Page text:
INTRODUCTION The processes of DNA methylation and demethylation are the basis for the epigenetic regulation of gene expression, which plays a major role in cellular differentiation, genome imprinting, carcinogenesis, and many age-related changes in organisms. It is known that different enzyme systems are involved in DNA demethylation: DNA methyltransferases, dioxygenases, and DNA glycosylases [1, 2]. DNA glycosylases initiate the process of demethylation through the excision of the methylated DNA base, and hence, other enzymes, such as AP-endonucleases (APE1), DNA polymerases, and DNA ligases, are necessary to restore the original nucleotide [3-5]. DNA glycosylase MBD4 [EC 3.2.2.-] contains two domains: a methyl-CpG-binding domain and a DNA gly cosylase domain. The catalytic N-glycosylase domain MBD4cat consists of 138 amino acid residues (residues 437-574) that form nine α-helices to create a globular structure and the active site pocket [6]. Based on the MBD4cat structure, the enzyme belongs to the helix-hairpin-helix family (HhH) and is so named due to the α7-loop-α8 motif, which is specific to different proteins of this family. The main substrate of MBD4 is DNA that contains non-complementary G/T or G/U pairs [2]. MBD4 is also active on 5-hydroxymethyluracil (5-hmU) [7]. It is believed that 5-hmU is formed as an intermediate in a multistep pathway of active demethylation in which 5-meC is hydroxylated by TET-dioxygenases, with the formation of 5-hydroxymethylcytosine (5-hmC). Thereafter, 5-hmC is deaminated by deaminase AID to form 5-hmU and is removed with MBD4 during the base excision repair pathway [8]. MBD4 is also active on several halogenated substrates: 5-ClU and 5-BrU produced during inflammatory processes and 5-FU, which can appear during chemotherapy [9]. Moreover, the enzyme is active towards 3,N4-ethenocytosine (εC), which is formed during lipid peroxidation and vinyl chloride metabolism [10]. The structures of free MBD4cat and MBD4cat in complexes with DNA duplexes containing 5-hmU/G, T/G, and AP/G base pairs have been identified [11, 12]. As shown in Fig. 1A, in a complex with reaction products, the enzyme interacts preferably with five nucleotides of the damaged DNA strand. The formation of the enzyme-substrate complex does not lead to significant conformational changes compared to a free protein ( Fig. 1B ). Meanwhile, DNA duplexes, in complex with MBD4cat, are bent in the region of the modified nucleotide, the nucleotide is everted from the double helix, and the nitrogenous base is inserted to the active center. MBD4cat forms direct contacts with five phosphate groups located on the 5’ and 3’-side of the everted nucleotide [12]. Two amino acid residues, Arg468 and Leu508, intercalate DNA through the minor groove and fill the void in the duplex, which is formed after eversion of the modified nucleotide. It has been suggested that the hydrolysis of the N-glycoside bond occurs through a mechanism of nucleophilic substitution [7]. The C1'-atom is subjected to a nucleophile attack from either a water molecule coordinated in the active site of the enzyme or the carboxyl group of Asp560 [7, 12]. (A) Schematic representation of specific contacts in the complex between MBD4cat and DNA [12]. (B) Overall structures of free MBD4cat (pink, PDB ID 4E9E, [11]) and MBD4cat associated with damaged DNA (green, PDB ID 4DK9, [12]). AP-site (black) is flipped out of the double helix and inserted into the active site, Arg468 and Leu508 (blue) intercalate the DNA. The pre-steady-state kinetics of product formation during the N-glycosylase reaction of the G/T-containing DNA substrate catalyzed by MBD4 in single-turnover conditions has been studied previously in [13] for the time range 15 s - 10 h. It has been shown that the reaction curve is biphasic with a rapid initial burst of product formation, followed by a slower phase; this is due to tight binding of the enzyme to the AP site reaction product. The aim of this work was to study the mechanisms of specific site recognition by the enzyme in the substrate and formation of a catalytically competent state. The conformational dynamics of MBD4cat and model DNA substrates at short time points ranging from 2 ms to 200 s under conditions corresponding to or close to single-turnover of the enzyme has been studied. The changes in the protein conformation were recorded from changes in the tryptophan (Trp) fluorescence intensity. The changes in DNA conformation were studied based on the 2-aminopurine (aPu) fluorescence intensity or from the efficiency of the fluorescence resonance energy transfer (FRET) using the FAM/BHQ1 dye pair. The substrates were duplexes containing an U/G pair. The product analogue was duplexes containing an uncleavable analogue of the AP-site - (3-hydroxytetrahydrofuran-2-yl) methyl phosphate residue (F-site). The influence of the duplex length on enzyme binding to DNA and its search for modified bases was studied using substrates of different lengths: 12, 17, and 28 base pairs (bp). Based on the findings, we determined the kinetic mechanism of conformational rearrangements of DNA glycosylase MBD4cat and DNA substrates containing modified nucleotides during their interaction. MATERIALS AND METHODS These reagents manufactured by Sigma-Aldrich (USA) were used: acrylamide, N,N’- methylenebisacrylamide, dithiothreitol, urea, EDTA, acetonitrile, glycerol, tris- (hydroxymethyl)-aminomethane, and domestic reagents of extra-pure grade. All solutions were prepared in double-distilled water. DNA-substrates Oligodeoxyribonucleotides were synthesized at the Laboratory of Bionanotechnology, Institute of Chemical Biology and Fundamental Medicine, Russian Academy of Sciences, using an ASM-800 automated DNA/ RNA-synthesizer (Biosset, Novosibirsk, Russia) with commercial amidophosphite derivatives of nucleosides and CPG carriers (GlenResearch, USA). Native and modified oligodeoxyribonucleotides were purified with HPLC using an Agilent 1200 chromatograph (USA) and a Zorbax SB-C18 column (5 μm), 4.6 × 150 mm, with a linear gradient of acetonitrile (0 → 50%) in the presence of 20 mM triethylammonium acetate, pH 7, for 30 min at a flow rate of 2 mL/min. Fractions containing oligodeoxyribonucleotides were dried in vacuum, dissolved in water, and precipitated with 2% LiClO4 in acetone. After washing with pure acetone and drying, the oligodeoxyribonucleotide precipitate was dissolved in water and stored at -20°C until usage. The homogeneity of purified oligodeoxynucleotides was evaluated by denaturing gel-electrophoresis (20% polyacrylamide gel, 8 M urea, 0.1 M tris-borate buffer, pH 8.3). The oligodeoxyribonucleotides were visualized with the Stains-All dye (Sigma, USA). The substrates and ligands of the enzyme were the 12-, 17- and 28-bp oligodeoxyribonucleotide duplexes presented in Table 1. Enzyme MBD4cat The catalytic domain of human DNA glycosylase, MBD4cat (amino acid residues 426-580), was isolated from the cells of Escherichia coli Rosetta 2 transformed with the plasmid pET29b-MBD4cat as described previously [11, 14]. The plasmid pET29b-MBD4cat containing the MBD4cat gene was kindly provided by M.K. Saparbaev (Groupe Réparation de l’ADN, Université Paris-Sud XI, Institut Gustave Roussy, France). The cell culture of E. coli Rosetta 2 was grown in a LB medium (1 L) containing 50 μg/mL of kanamycin at 37°C to an optical density of 0.6-0.7 at 600 nm. Then, the temperature was lowered to 20°C and transcription was induced by the addition of isopropyl-β-D-thiogalactopyranoside to 0.2 mM. After induction, the cells were incubated during 16 h and then centrifuged (12,000 rpm, 10 min). A cell suspension was prepared in 30 mL of buffer solution I (20 mM HEPES-NaOH, pH 7.8) containing 50 mM KCl. The cells were lysed under pressure using a SIM AMINCO French Press. All subsequent procedures were performed at 4°C. The cell lysate was centrifuged (30,000 rpm, 40 min), and the supernatant was loaded on column I (Q-Sepharose Fast Flow, Amersham Biosciences, Sweden) and eluted with buffer solution I (20 mM HEPES-NaOH, pH 7.8, containing 50 mM KCl). Fractions containing the protein were collected and loaded on column II (HiTrap-Helating™, Amersham Biosciences, Sweden) in buffer solution II (20 mM HEPES-NaOH, pH 7.8, containing 500 mM NaCl and 20 mM imidazole). Chromatography was performed in buffer solution II and a linear gradient of 20 → 500 mM imidazole. The solution’s absorbance was detected at a wavelength of 280 nm. The protein purity was assessed using gel-electrophoresis. Fractions containing the MBD4cat protein were dialyzed in buffer (20 mM HEPES-NaOH, pH 7.5, 1 mM EDTA, 1 mM dithiothreitol, 250 mM NaCl, 50% glycerol) and stored at -20°C. The protein concentration was calculated based on the optical density of the protein solution at 280 nm and a molar extinction coefficient of 54493 M-1 cm-1 [15]. All the experiments in studying the enzymatic reaction were performed in a buffer solution: 50 mM Tris- HCl, pH 7.5, 50 mM KCl, 1 mM EDTA, 1 mM dithiothreitol, and 9% glycerol at 25°C. PAGE product analysis The reaction products were separated using polyacrylamide gel electrophoresis (PAGE) with 5’-end 32P-labeled oligonucleotides containing a modified base. The oligonucleotides were labeled at the 5’-end according to [16]. The dependence of the substrate conversion extent on time was studied by mixing 10 μL of a buffer solution containing a 32P-labeled oligonucleotide and an equimolar amount of a complementary oligonucleotide with 10 μL of 2.0-4.0 μM of the enzyme in the same buffer solution. The reaction mixture was rapidly mixed, and after periods of time, 2 μL aliquots were taken and transferred in prepared test tubes containing 2 μL of a 7 M urea solution, 0.1% bromophenol blue, and 0.1% xylene cyanol. Then, 1 μL of 1 M NaOH were added and incubated at 56oC for 15 min to hydrolyse phosphodiester bonds at the AP-sites. The solution was neutralized with an equivalent amount of hydrochloric acid and loaded on a polyacrylamide gel (PAAG). Electrophoresis was performed at a voltage of 50 V/cm. The gel was autoradiographed using the Molecular Imager FX phosphorimager (Bio-Rad, USA), and the data were processed using the Gel-Pro Analyzer 4.0 software package (Media Cybernetics, USA) to determine the amount of the formed product. The degree of product formation was defined as the ratio of the product peak areas to the overall product peak areas and original oligonucleotide peak areas. The measurement error commonly did not exceed 20%. Study of the kinetics using the stopped-flow method The kinetic curves of fluorescence were detected by a stopped-flow method using an SX.18MV spectrometer (Applied Photophysics, United Kingdom). The MBD4cat protein contains eight Trp residues and seven Tyr residues. Fluorescence excitation of MBD4cat was performed at a wavelength of 290 nm, and the fluorescence was recorded at wavelengths longer than 320 nm (WG-320 filter, Schott, Germany). Under these conditions, Trp residues (> 90%) contributed most to the protein fluorescence. When using substrates containing aPu residues, the fluorescence was excited at wavelengths of 310 nm and detected at wavelengths longer than 370 nm (LG-370 filter, Corion, USA). To analyze the efficiency of FRET energy transfer using the FAM/BHQ1 pair, the fluorescence of the FAM dye was excited at 494 nm and the fluorescence of the FAM dye was detected at wavelengths longer than 515 nm using an OG-515 filter (Schott, Germany). The dead time comprised 1.4 ms. Each kinetic curve was derived by averaging at least three experimental curves. Analysis of the kinetic data To generate a minimal kinetic scheme that describes the interaction of the enzyme with the substrates and to assess the rate constants for conformational transitions during all the elementary steps of the reaction, a number of kinetic curves for different concentrations of the enzyme or substrate were obtained. The quantitative analysis was performed using the DynaFit software (BioKin, USA) [17] by fitting the parameters to the kinetic schemes as described previously [18-20]. RESULTS Interaction of MBD4cat with the 28-bp DNA-duplex Figure 2A shows the kinetic curves of the changes in the Trp fluorescence intensity during the interaction of MBD4cat with the 28-bp substrate U28. Since MBD4cat forms contacts only with five of the nucleotides of DNA, using the 28-bp DNA duplex as a substrate leads to the fact that the stage of the search for the uracil residue in DNA contributes significantly to the overall rate of the reaction. Indeed, it is seen in the kinetic curves (Fig. 2A) that the fluorescence intensity of Trp decreases within a wide time range 2 ms-10 s followed by a phase of Trp fluorescence intensity growth (10- 100 s). Interaction of MBD4cat with the U28-substrate. (A) Changes in the Trp fluorescence intensity. Jagged traces represent the experimental data; smooth curves are the results of the fitting to Scheme 1. [MBD4cat] = 2.0 μM, concentrations of U28 (1.0-4.0 μM) are shown on the right side of the plot. (B) Accumulation of reaction product determined by PAGE. [MBD4cat] = 4.0 μM, concentrations of U28 (0.25-2.0 μM) are shown on the right side of the plot. An analysis of the reaction product formation using electrophoretic separation of the reaction mixture in PAAG (Fig. 2B) has shown that the reaction is biphasic, with rapid (to ~200 s) and slow (to 1,600 s and longer) phases. At the initial region of the kinetic curves (to 200 s), a burst is observed, followed by slow growth. This type of curve indicates the presence of a rate-limiting step after the catalytic reaction. An increase in the concentration of U28 from 0.25 to 1.0 μM increases the quantity of the cleaved substrate at the step of burst to 0.7 μM. However, with further increase in the concentration of the U28-substrate to 2.0 μM, the quantity of the cleaved substrate increases insignificantly to 0.9 μM, indicating that the active form of the enzyme becomes saturated with the DNA substrate. Thus, data on the reaction product formation show that the concentration of the active form of the enzyme is about 1.0 μM. The relatively low activity of the MBD4cat catalytic domain (~ 25%) is apparently linked to the features of the polypeptide assembly into a functional protein in the cells of E. coli, which is consistent with the data in [13]. The kinetic mechanism of interaction between MBD4 and a DNA substrate, where E is MBD4; S is the substrate; (E•S)1 and (E•S)2 are enzyme-substrate complexes; (E•P) is a complex of the enzyme with the product; P is the product; ki and k-i (i = 1 or 2) are the rate constants of equilibrium steps; k3 is the rate constant of the catalytic reaction; and Kp is the equilibrium dissociation constant of the (E•P) complex. Therefore, it is possible to suggest that the decrease in the Trp fluorescence intensity in the range of 2 ms- ~10 s characterizes the formation of a primary complex and the search for a modified base and growth in an interval of ~10-100 s indicates a reorganization of the enzyme globule into a catalytically competent conformation and onset of product formation. It is necessary to note that an increase in the fluorescence intensity of Trp at an interval of 10-100 s (Fig. 2A) coincides in time with the onset of reaction product formation (Fig. 2B). The dissociation step of the enzyme-product complex is probably the rate-limiting step of the enzymatic reaction, which is consistent with the conclusions made previously in [10]. Based on a quantitative analysis of the kinetic curves of the MBD4cat interaction with the 28-bp DNA substrate ( Fig. 2A ), we propose the minimal kinetic Scheme 1 that satisfactorily describes the experimental data. Two equilibrium steps characterize the primary binding with DNA and the subsequent rearrangement of the enzyme conformation, leading to the formation of a catalytically competent complex in which the N-glycoside bond undergoes irreversible hydrolysis. The enzymatic cycle is terminated with the equilibrium dissociation step of the enzyme-DNA product complex. The rate constants and equilibrium constants characterizing the steps contained in Scheme 1 are presented in Table 2. Using the rate constants of elementary steps, steady-state parameter values of the enzymatic reaction were obtained (Km and kcat), which are in good agreement with the data in [11, 13]. Interaction of MBD4cat with the 17-bp DNA-duplex The kinetic curves obtained during the interaction of MBD4cat with a shorter 17-bp DNA substrate have two phases of changes in the Trp fluorescence intensity, similar to the 28-bp duplex (Fig. 3A). An analysis of the reaction products using electrophoretic separation of the reaction mixture in PAAG (Fig. 3B) has shown that, in the case of the U17-substrate, the products accumulate within a time interval of < 1,000 s. The kinetic curves have a marked burst of product formation in a time interval of up to 200 s, followed by a slow increase in the product concentration. The subsequent slowdown in the reaction product formation suggests that the dissociation of the enzyme-product complex is the rate-limiting step, similar to the U28-substrate. Interaction of MBD4cat with the U17-substrate. (A) Changes in the Trp fluorescence intensity. Jagged traces represent experimental data; smooth curves are the results of the data fitting to Scheme 1. [MBD4cat] = 2.0 μM, concentrations of U17 (1.0-4.0 μM) are shown on the right side of the plot. (B) Accumulation of product determined by PAGE. [MBD4cat] = 4.0 μM, concentrations of U17 (0.25-2.0 μM) are shown on the right side of the plot. An analysis of the kinetic curves of fluorescence presented in Fig. 3A has shown that the kinetic curves are also described by minimal kinetic Scheme 1. The rate and equilibrium constants corresponding to this scheme are presented in Table 2. It is notable that the decrease in the non-specific region of the duplex U17-substrate by 11 nucleotides does significantly change the rate constants of formation and decomposition of the (E•S)1 primary complex compared to the U28-substrate. However, a decrease in the length of the duplex resulted in an increase in the equilibrium constant K2, which characterizes the formation of the (E•S)2 catalytic complex, 2.4-fold efficiently versus the U28-substrate (13.0 and 5.5, respectively). This should be associated with a reduction in the search time for modified bases, which occurs through one-dimensional diffusion by means of both sliding and hopping [21-23] of the enzyme along the DNA chain and three-dimensional diffusion that involves multiple acts of association-dissociation. Similar to the case of the U28-substrate, the U17-substrate is characterized by an actual steady-state rate of product formation Vst of ~ (6.2 ± 0.9) × 10-5 μM/s at e0 = 4.0 μM, s0 = 0.5 μM and a lower value Vmax = 4.2 × 10-2 almost 1,000-fold. This difference, as well as the burst on the kinetic curves of reaction product formation (Fig. 3B), indicates that the dissociation of the enzyme-reaction product complex limits the rate of the enzymatic reaction. Interaction of MBD4cat with the 12-bp DNA-duplex Figure 4 shows the curves of the changes in the Trp fluorescence intensity corresponding to the interaction of MBD4cat with the 12-bp substrate U12. Figure 4A reveals that the kinetic curves have two phases: a decrease in the intensity (10-500 ms) and growth reaching a plateau (0.5-10 s). The kinetics of product formation determined by electrophoretic separation of the reaction mixture in PAAG (Fig. 4B) suggests that the catalytic phase occurs at time points ≥ 1,000 s, i.e., much slower than the steps corresponding to the change in the Trp fluorescence intensity. Therefore, these changes that are detected in the time interval to 200 s most likely reflect the initial conformational changes in the enzyme during enzyme-substrate complex formation and further rearrangement in the enzyme conformation. In addition, a catalytically competent state is formed with poor efficiency, and the reaction of N-glycoside bond hydrolysis is significantly slowed down compared with the 17- and 28-bp substrates. Therefore, to analyze a series of kinetic curves, we used only the equilibrium steps of DNA binding that characterize the formation of the (E•S)1 and (E•S)2 complexes on Scheme 1. The rate constants characterizing these steps and derived by analyzing the kinetic curves of fluorescence intensity changes of the enzyme (Fig. 4A) are presented in Table 2 . Interaction of MBD4cat with U12-substrate. (A) Changes in the Trp fluorescence intensity. Jagged traces represent experimental data; smooth curves are the results of the data fitting to Scheme 1 (steps 1 and 2). [MBD4cat] = 2.0 μM, concentrations of U12 (1.0-3.0 μM) are shown on the right side of the plot. (B) Accumulation of product determined by PAGE. [MBD4cat] = 4.0 μM, concentrations of U12 (2.0-20.0 μM) are shown on the right side of the plot. A comparison of the rate constants corresponding to MBD4cat interaction with the 12- and 17-bp substrates reveals that a decrease in the duplex length by five nucleotides reduced significantly both the rate of the (E•S)1 primary complex formation, which is characterized by the rate constant k1, and the rate of complex decomposition, k-1, 24- and 14-fold, respectively. Furthermore, the association constant of E with S, resulting in the (E•S)1 complex formation, K1, decreases only 2-fold. It is suggested that the nonspecific region of the U17-substrate is a template with which the primary complex (E•S)1 is formed under conditions of rapid equilibrium that allows the enzyme to perform an effective search for a damaged site. In fact, the constant k2 of formation of the catalytic complex (E•S)2 in the case of the U17-substrate is 17-fold higher than in the case of the U12-substrate. Thus, an increase in the nonspecific region of the duplex by five nucleotides in the U17-substrate compared to the U12-substrate results in a 10-fold decrease in the total dissociation constant Kd (Table 2). Absence of a nonspecific region in the U12-substrate, apparently, prevents the formation of a properly oriented active conformation of the enzyme. Interaction of MBD4cat with an analogue of the product Excision of the modified base by the MBD4 enzyme leads to the formation of an AP-site in DNA. In order to identify the nature of the conformational changes in the enzyme and DNA that occur during binding of the reaction product containing the AP-site, we used a stable AP-site analogue, a (3-hydroxytetrahydrofuran-2-yl) methyl phosphate residue (F-site) without an OH-group in the C1’ position of deoxyribose. An interaction of MBD4cat with the F12-ligand should lead to the formation of a complex that imitates the enzyme/product complex after the catalytic steps of the enzymatic reaction. The kinetic curves of the changes in the Trp fluorescence intensity during the interaction of MBD4cat and the F12-ligand have a biphasic profile (Fig. 5), similar to the U12-substrate (Fig. 4). It can be suggested that the decrease and subsequent increase in the Trp fluorescence intensity have the same nature as in the DNA duplex containing uridine. Thus, regardless of the nature of the modified nucleotide, primary binding and further rearrangement of the enzyme conformation during the interaction of MBD4cat with DNA lead to the formation of a catalytically active complex (Fig. 5). The derived kinetic curves are described satisfactorily by a two-step equilibrium kinetic scheme. The rate constants characterizing these steps are presented in Table 2. Changes in the Trp fluorescence intensity during the interaction of MBD4cat with F12-ligand. Jagged traces represent experimental data; smooth curves are the results of the fitting to Scheme 1 (steps 1 and 2). [MBD4cat] = 2.0 μM, concentrations of F12 (1.0-4.0 μM) are shown on the right side of the plot. A comparison of the rate constants and equilibrium constants ( Table 2 ) characterizing the interaction of MBD4cat with the U12-substrate and F12-ligand has shown that a primary complex with a reaction product analogue is formed with about a 10-fold higher efficiency. It is noteworthy that the equilibrium constants for the second step differ less than 2-fold. Hence, we can conclude that the search for and binding of damaged DNA by the MBD4cat enzyme occur with higher efficiency in the case of a DNA duplex destabilized by an F-site. Comparative analysis of conformational changes in the enzyme and DNA In order to clarify the nature of the processes occurring during catalytic complex formation and detected from the changes in the Trp fluorescence intensity, we used model DNA duplexes carrying fluorescent residues (Table 1) as “sensors” of the conformational changes in DNA. It is known that the fluorescence intensity of aPu in DNA depends on the fluorophore microenvironment changes, for example, as a result of local melting of the duplex in the immediate vicinity of the fluorophore [24-26]. In double-stranded DNA structures, during stacking interaction with neighboring bases, the fluorescence intensity of aPu residues reduces significantly in comparison with single-stranded DNA. Using a UaPu17-substrate carrying a aPu residue on the 3’-side of uridine allowed us to detect the conformational changes in DNA that occur during the interaction with MBD4cat, probably, as a result of an eversion of the damaged nucleotide from DNA and insertion of the Arg468 and Leu508 residues into the resulting void. As seen in Fig. 6, the kinetic curve which characterizes the interaction of the MBD4cat and UaPu17-substrate has a phase of rapid growth (1-50 ms) of the aPu fluorescence intensity, indicating a destabilization of the central part of the duplex at the initial steps of enzyme-substrate interaction. PAGE and changes in the fluorescence intensity of the Trp and aPu residues and the FRET-signal during the interaction of MBD4cat with U17, UaPu17, FaPu12 and FAM-U-BHQ1. [MBD4cat] = 2.0 μM, [DNA] = 1.0 μM. Additionally, a FRET technique was applied to study changes in the DNA-substrate structure. We used a FAM-U-BHQ1-substrate containing FAM and BHQ1 dyes at the 5′-ends of the oligonucleotides forming the duplex to track the conformational changes in the duplex linked to the changes in the distance between the donor and acceptor dye molecules. It is clear ( Fig. 6 ) that a small decrease in the FRET-signal occurs at the initial region of the kinetic curve (1-50 ms) indicating a decrease in the distance between FAM and BHQ1 in the duplex. A comparison with a curve of the changes in the Trp fluorescence intensity has shown that at this time point ( < 100 ms), the enzyme undergoes no significant conformational changes. Therefore, we can suggest that during the initial DNA binding the helix is bent and the central part of the duplex partially melts. Apparently, it is exactly these changes in the structure of the duplex induced by the enzyme that allow MBD4cat to distinguish between the modified and non-modified bases during the sliding on the DNA duplex. Interestingly, the growth phase of the Trp fluorescence intensity (10-100 s), coincident with the initial reaction product formation, does not correspond with the change in the FRET signal. However, the rate-limiting step of the enzyme/reaction product complex dissociation causes a slow increase in the FRET signal in a time interval of 100-3,000 s and also leads to a slow accumulation of reaction products (Fig. 6). The intensity of the aPu fluorescence upon binding with DNA-duplexes containing uracil (UaPu17) and the F-site (FaPu12) changes oppositely (an increase and a decrease, respectively) and in different time intervals (t < 0.1 s and 0.1 s < t < 1 s, respectively). The growth phase of the aPu fluorescence intensity when using the UaPu17-substrate reflects a local melting of the duplex during primary complex formation. While this growth phase on the aPu fluorescence traces are not detected when using a FaPu12-ligand, since the aPu residue located on the 3′-side from the F-site is already situated in a less hydrophobic environment than in canonical DNA. However, during the interaction of MBD4cat with the FaPu12-ligand, a well-marked decrease in the aPu fluorescence intensity is observed at later time points (up to 1 s). This decrease, associated with an increased hydrophobicity of the aPu residue environment, most likely indicates an insertion of the amino acid residues of MBD4cat (Arg468 and Leu508) into the duplex at these time points. DISCUSSION X-ray crystallography findings [11, 12] allow one to suggest that in the primary complex, formed during the interaction of MBD4cat with DNA in the initial time point, amino acid residues build a system of non-specific contacts with the ribose-phosphate backbone, allowing the enzyme, due to thermal motions, to move along the double helix in search of a damaged nucleotide. It is known that the search for specific sites by enzymes in a DNA molecule occurs by using both one-dimensional (1D) and three-dimensional (3D) diffusion: without dissociation of the enzyme-substrate complex by means of enzyme sliding and hopping along the DNA chain and by multiple acts of dissociation-association, respectively [21, 23]. The length of the 1D-diffusion region differs for different DNA-glycosylases. It was shown that uracil-DNA-glycosylase UNG can move by a length of about four nucleotides between acts of dissociation [27]. In 8-oxoguanine-DNA-glycosylase hOGG1, this distance may range from 60 [28] to 400 [29] nucleotides. DNA glycosylases Fpg, Nei, Nth, and hOGG1 [30-32] use certain residues as detectors for a damaged region of DNA during the search for a damaged site in the DNA molecule. If a modified nucleotide appears in the DNA-binding center of the enzyme, this leads to the formation of specific contacts, an eversion of the nucleotide from the DNA duplex, the insertion of a modified base into the active site of the enzyme, and movement of detector amino acid residues into the void in the DNA duplex. These conformational rearrangements prevent the enzyme from moving from the specific site on the DNA and lead to the formation of a catalytically competent complex. It is interesting to note that the MBD4cat enzyme, which belongs to the structural family of a HhH motif containing DNA-glycosylases together with hOGG1 and Nth, also inserts Arg468 and Leu508 into the DNA duplex during catalytic complex formation. Therefore, these amino acid residues can function as detectors during the search for a damaged nucleotide. Comparison of fluorescence kinetics curves for the 12-, 17-, and 28-bp DNA substrates shows that with increasing duplex length, the phase of decrease in the Trp fluorescence intensity slows down, which characterizes the search for the modified base during sliding or hopping of MBD4cat on the DNA chain. Using fluorescently labeled UaPu17- and FAM-U-BHQ1-substrates, it has been shown that the DNA duplex bends and locally melts in the primary complex. In the subsequent time point, the damaged nucleotide is everted from the duplex and the amino acid residues of the enzyme are inserted in the void. The results obtained with a fluorescently labeled analogue of the reaction product FaPu12- show that insertion of Arg468 and Leu508 in the DNA duplex is preceded by the growth phase of Trp fluorescence intensity. Insertion of amino acid residues into the DNA provides for specific recognition of the modified base. The growth phase of Trp fluorescence intensity characterizes the formation of a catalytically active complex and ends in 100-200 s in all cases, which coincides with the initial burst of reaction product formation. Dissociation of the reaction product/enzyme complex is the rate-limiting step of the entire reaction. The observed rate of the catalytic reaction increases markedly with increased length of the duplex. This indicates the possible involvement of the non-modified DNA regions lying adjacent to the modified base in the formation of a properly oriented and active conformation of MBD4cat. Thus, conformational transitions in the MBD4 enzyme and DNA substrates during their interaction have been detected in real time for the first time. The kinetic mechanism has been established. The rate constants of formation and dissociation of intermediate enzyme-substrate complexes have been calculated, and the nature of the conformational rearrangements of the MBD4cat and DNA substrates during modified base recognition and excision has been identified.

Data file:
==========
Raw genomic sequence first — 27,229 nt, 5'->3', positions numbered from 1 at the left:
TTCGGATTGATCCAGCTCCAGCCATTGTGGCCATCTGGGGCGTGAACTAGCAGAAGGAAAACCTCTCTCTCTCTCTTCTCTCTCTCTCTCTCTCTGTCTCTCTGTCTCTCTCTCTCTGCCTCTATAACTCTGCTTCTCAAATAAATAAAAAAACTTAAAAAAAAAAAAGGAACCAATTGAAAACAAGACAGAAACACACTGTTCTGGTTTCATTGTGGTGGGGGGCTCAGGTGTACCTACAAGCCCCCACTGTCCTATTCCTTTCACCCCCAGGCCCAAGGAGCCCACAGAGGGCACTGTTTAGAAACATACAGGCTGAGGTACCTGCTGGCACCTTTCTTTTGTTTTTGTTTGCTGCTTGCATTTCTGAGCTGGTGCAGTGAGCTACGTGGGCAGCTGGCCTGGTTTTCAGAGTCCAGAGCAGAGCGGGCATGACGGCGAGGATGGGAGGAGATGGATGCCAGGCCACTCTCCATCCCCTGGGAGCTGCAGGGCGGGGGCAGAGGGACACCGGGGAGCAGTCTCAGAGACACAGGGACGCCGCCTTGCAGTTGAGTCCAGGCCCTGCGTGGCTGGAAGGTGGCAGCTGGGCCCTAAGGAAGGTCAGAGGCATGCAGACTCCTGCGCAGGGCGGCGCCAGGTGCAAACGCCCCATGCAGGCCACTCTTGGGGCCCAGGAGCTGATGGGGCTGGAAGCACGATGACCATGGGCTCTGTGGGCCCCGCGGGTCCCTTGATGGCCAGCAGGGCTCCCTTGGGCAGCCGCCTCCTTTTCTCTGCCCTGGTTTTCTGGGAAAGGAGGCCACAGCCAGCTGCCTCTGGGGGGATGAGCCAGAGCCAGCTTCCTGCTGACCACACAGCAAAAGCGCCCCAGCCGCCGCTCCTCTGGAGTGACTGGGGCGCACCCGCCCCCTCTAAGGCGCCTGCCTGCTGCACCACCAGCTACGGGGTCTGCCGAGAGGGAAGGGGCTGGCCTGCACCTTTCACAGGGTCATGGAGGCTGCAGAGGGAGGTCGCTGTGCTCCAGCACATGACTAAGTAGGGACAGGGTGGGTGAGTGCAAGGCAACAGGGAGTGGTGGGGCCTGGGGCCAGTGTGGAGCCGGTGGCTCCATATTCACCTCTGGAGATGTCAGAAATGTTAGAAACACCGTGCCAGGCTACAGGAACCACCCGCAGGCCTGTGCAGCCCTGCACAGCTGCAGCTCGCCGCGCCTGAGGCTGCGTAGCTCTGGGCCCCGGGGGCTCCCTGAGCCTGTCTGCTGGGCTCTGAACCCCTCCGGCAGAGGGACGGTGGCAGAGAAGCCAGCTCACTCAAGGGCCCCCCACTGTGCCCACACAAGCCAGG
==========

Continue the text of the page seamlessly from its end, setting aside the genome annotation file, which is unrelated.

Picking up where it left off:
D. A. Yakovlev

Institute of Chemical Biology and Fundamental Medicine, Siberian Branch of the Russian Academy of Sciences

Email: fedorova@niboch.nsc.ru

Russian Federation

A. A. Kuznetsova

Institute of Chemical Biology and Fundamental Medicine, Siberian Branch of the Russian Academy of Sciences

Email: fedorova@niboch.nsc.ru

Russian Federation

O. S. Fedorova

Institute of Chemical Biology and Fundamental Medicine, Siberian Branch of the Russian Academy of Sciences; Novosibirsk State University

Author for correspondence.
Email: fedorova@niboch.nsc.ru

Russian Federation

N. A. Kuznetsov

Institute of Chemical Biology and Fundamental Medicine, Siberian Branch of the Russian Academy of Sciences; Novosibirsk State University

Email: nikita.kuznetsov@niboch.nsc.ru

Russian Federation